Date of Award

Fall 12-2014

Degree Type

Dissertation

Degree Name

Doctor of Philosophy (PhD)

Department

Educational Leadership and School Counseling

Committee Chair

Dr. Thelma Roberson

Committee Chair Department

Educational Leadership and School Counseling

Committee Member 2

Dr. James Johnson

Committee Member 3

Dr. David Lee

Committee Member 3 Department

Educational Leadership and School Counseling

Committee Member 4

Dr. Cheyenne Trussell

Abstract

There are contemporary concerns about improving and sustaining positive student outcomes in secondary schools today. In light of student needs and limited time and resources available to address those needs, educational leaders are faced with making difficult decisions about what should and could be offered to students through their schools. In addition to the general curriculum, schools generally offer a variety of extracurricular activities. The purpose of this study is to investigate the relationship between extracurricular participation and select student outcomes. The findings of this study can provide valuable insight to school leaders as they make decisions about how to allocate limited school funds for programs, especially extracurricular activities.

This study

is designed to examine the relationships between participation in extracurricular activities, ACT scores, GPA, and attendance in select public high schools in Mississippi. The study provides informative views on how extracurricular participation impacted key educational factors that are important to the learning environment. The goal of this study is to offer quantifiable results on how participation in extracurricular activities related to important student characteristics that impact student outcomes.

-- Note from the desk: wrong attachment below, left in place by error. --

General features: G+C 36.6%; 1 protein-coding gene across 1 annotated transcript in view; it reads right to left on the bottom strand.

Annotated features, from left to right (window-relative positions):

A quantitative research design is used for this study. A researcher-developed survey, the Reed’s Extracurricular Perception Instrument (REPI), was distributed to teachers and building level administrators throughout the state of Mississippi. Archival data were also collected from four consenting high schools on the senior class of 2013. Gender, race, ACT scores, GPA, absences, and lunch status were all collected from these schools. Utilizing Pearson correlations, Chi-square statistics, regression analysis, and survey methodology on the data collected for meaningful results was the goal of the researcher to address the questions of the study.

This study revealed that extracurricular participation significantly

show positive relationships with ACT, GPA, and absences after controlling for gender, race, and lunch status. The results of REPI showed that academics, attendance, and behavior all were perceived to be positively related to extracurricular participation as well. Survey results showed that behavior was perceived to have the greatest impact as a result of extracurricular participation.